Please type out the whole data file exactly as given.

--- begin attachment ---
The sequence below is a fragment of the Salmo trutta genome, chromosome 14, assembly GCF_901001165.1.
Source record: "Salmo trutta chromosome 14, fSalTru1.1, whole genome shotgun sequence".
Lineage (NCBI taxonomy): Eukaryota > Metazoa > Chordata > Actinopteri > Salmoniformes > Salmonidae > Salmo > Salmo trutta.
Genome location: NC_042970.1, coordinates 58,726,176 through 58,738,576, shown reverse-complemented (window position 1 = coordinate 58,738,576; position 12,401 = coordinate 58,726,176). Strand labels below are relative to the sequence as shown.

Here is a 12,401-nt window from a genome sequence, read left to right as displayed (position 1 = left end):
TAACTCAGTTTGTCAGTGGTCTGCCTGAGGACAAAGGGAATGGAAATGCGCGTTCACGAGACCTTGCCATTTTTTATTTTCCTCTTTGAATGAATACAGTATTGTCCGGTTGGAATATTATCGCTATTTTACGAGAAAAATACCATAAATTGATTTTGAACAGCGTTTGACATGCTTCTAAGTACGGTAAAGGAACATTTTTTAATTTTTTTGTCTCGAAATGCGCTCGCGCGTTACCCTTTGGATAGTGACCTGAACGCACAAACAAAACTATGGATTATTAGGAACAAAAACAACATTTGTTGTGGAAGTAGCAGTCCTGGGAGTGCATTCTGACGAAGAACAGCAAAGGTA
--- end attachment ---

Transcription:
The sequence below is a fragment of the Salmo trutta genome, chromosome 14, assembly GCF_901001165.1.
Source record: "Salmo trutta chromosome 14, fSalTru1.1, whole genome shotgun sequence".
Lineage (NCBI taxonomy): Eukaryota > Metazoa > Chordata > Actinopteri > Salmoniformes > Salmonidae > Salmo > Salmo trutta.
Genome location: NC_042970.1, coordinates 58,726,176 through 58,738,576, shown reverse-complemented (window position 1 = coordinate 58,738,576; position 12,401 = coordinate 58,726,176). Strand labels below are relative to the sequence as shown.

Here is a 12,401-nt window from a genome sequence, read left to right as displayed (position 1 = left end):
TAACTCAGTTTGTCAGTGGTCTGCCTGAGGACAAAGGGAATGGAAATGCGCGTTCACGAGACCTTGCCATTTTTTATTTTCCTCTTTGAATGAATACAGTATTGTCCGGTTGGAATATTATCGCTATTTTACGAGAAAAATACCATAAATTGATTTTGAACAGCGTTTGACATGCTTCTAAGTACGGTAAAGGAACATTTTTTAATTTTTTTGTCTCGAAATGCGCTCGCGCGTTACCCTTTGGATAGTGACCTGAACGCACAAACAAAACTATGGATTATTAGGAACAAAAACAACATTTGTTGTGGAAGTAGCAGTCCTGGGAGTGCATTCTGACGAAGAACAGCAAAGGTA